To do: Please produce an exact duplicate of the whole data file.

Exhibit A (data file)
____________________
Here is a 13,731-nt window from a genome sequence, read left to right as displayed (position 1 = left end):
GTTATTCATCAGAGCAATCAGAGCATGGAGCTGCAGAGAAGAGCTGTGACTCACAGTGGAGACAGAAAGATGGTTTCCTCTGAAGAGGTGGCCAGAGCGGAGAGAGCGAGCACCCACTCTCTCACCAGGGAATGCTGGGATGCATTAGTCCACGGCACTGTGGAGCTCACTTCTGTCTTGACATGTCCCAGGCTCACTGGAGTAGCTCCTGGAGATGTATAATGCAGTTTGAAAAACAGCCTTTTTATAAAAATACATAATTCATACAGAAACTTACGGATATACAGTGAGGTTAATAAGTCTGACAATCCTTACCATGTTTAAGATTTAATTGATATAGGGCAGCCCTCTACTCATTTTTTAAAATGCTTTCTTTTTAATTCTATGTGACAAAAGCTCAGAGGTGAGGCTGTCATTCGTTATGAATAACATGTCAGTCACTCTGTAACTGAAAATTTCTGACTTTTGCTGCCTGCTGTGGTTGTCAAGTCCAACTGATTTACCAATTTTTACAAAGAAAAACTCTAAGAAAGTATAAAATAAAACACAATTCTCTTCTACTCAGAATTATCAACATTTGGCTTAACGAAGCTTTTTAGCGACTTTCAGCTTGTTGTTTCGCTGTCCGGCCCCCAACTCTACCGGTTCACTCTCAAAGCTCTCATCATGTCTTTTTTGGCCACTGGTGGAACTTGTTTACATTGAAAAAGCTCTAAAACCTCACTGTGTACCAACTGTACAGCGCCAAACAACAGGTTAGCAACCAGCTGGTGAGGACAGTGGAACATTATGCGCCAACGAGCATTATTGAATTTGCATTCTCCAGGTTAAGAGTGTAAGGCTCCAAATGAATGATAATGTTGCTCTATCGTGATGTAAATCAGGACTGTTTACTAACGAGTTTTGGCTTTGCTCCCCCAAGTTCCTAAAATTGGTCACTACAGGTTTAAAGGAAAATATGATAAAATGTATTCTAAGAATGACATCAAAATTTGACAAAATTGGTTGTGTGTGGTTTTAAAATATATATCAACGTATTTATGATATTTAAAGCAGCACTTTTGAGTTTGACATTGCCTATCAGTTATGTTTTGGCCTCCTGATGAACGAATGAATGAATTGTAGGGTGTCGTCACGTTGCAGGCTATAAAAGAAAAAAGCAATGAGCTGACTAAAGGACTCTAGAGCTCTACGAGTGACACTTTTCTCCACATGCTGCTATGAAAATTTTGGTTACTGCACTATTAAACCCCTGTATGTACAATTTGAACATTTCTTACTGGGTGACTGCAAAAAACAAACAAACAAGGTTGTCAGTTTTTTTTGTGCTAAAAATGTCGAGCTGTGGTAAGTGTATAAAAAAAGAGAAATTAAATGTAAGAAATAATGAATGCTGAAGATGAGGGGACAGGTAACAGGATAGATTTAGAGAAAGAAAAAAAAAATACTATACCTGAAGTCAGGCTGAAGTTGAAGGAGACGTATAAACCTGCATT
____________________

Here is a 13,731-nt window from a genome sequence, read left to right as displayed (position 1 = left end):
GTTATTCATCAGAGCAATCAGAGCATGGAGCTGCAGAGAAGAGCTGTGACTCACAGTGGAGACAGAAAGATGGTTTCCTCTGAAGAGGTGGCCAGAGCGGAGAGAGCGAGCACCCACTCTCTCACCAGGGAATGCTGGGATGCATTAGTCCACGGCACTGTGGAGCTCACTTCTGTCTTGACATGTCCCAGGCTCACTGGAGTAGCTCCTGGAGATGTATAATGCAGTTTGAAAAACAGCCTTTTTATAAAAATACATAATTCATACAGAAACTTACGGATATACAGTGAGGTTAATAAGTCTGACAATCCTTACCATGTTTAAGATTTAATTGATATAGGGCAGCCCTCTACTCATTTTTTAAAATGCTTTCTTTTTAATTCTATGTGACAAAAGCTCAGAGGTGAGGCTGTCATTCGTTATGAATAACATGTCAGTCACTCTGTAACTGAAAATTTCTGACTTTTGCTGCCTGCTGTGGTTGTCAAGTCCAACTGATTTACCAATTTTTACAAAGAAAAACTCTAAGAAAGTATAAAATAAAACACAATTCTCTTCTACTCAGAATTATCAACATTTGGCTTAACGAAGCTTTTTAGCGACTTTCAGCTTGTTGTTTCGCTGTCCGGCCCCCAACTCTACCGGTTCACTCTCAAAGCTCTCATCATGTCTTTTTTGGCCACTGGTGGAACTTGTTTACATTGAAAAAGCTCTAAAACCTCACTGTGTACCAACTGTACAGCGCCAAACAACAGGTTAGCAACCAGCTGGTGAGGACAGTGGAACATTATGCGCCAACGAGCATTATTGAATTTGCATTCTCCAGGTTAAGAGTGTAAGGCTCCAAATGAATGATAATGTTGCTCTATCGTGATGTAAATCAGGACTGTTTACTAACGAGTTTTGGCTTTGCTCCCCCAAGTTCCTAAAATTGGTCACTACAGGTTTAAAGGAAAATATGATAAAATGTATTCTAAGAATGACATCAAAATTTGACAAAATTGGTTGTGTGTGGTTTTAAAATATATATCAACGTATTTATGATATTTAAAGCAGCACTTTTGAGTTTGACATTGCCTATCAGTTATGTTTTGGCCTCCTGATGAACGAATGAATGAATTGTAGGGTGTCGTCACGTTGCAGGCTATAAAAGAAAAAAGCAATGAGCTGACTAAAGGACTCTAGAGCTCTACGAGTGACACTTTTCTCCACATGCTGCTATGAAAATTTTGGTTACTGCACTATTAAACCCCTGTATGTACAATTTGAACATTTCTTACTGGGTGACTGCAAAAAACAAACAAACAAGGTTGTCAGTTTTTTTTGTGCTAAAAATGTCGAGCTGTGGTAAGTGTATAAAAAAAGAGAAATTAAATGTAAGAAATAATGAATGCTGAAGATGAGGGGACAGGTAACAGGATAGATTTAGAGAAAGAAAAAAAAAATACTATACCTGAAGTCAGGCTGAAGTTGAAGGAGACGTATAAACCTGCATT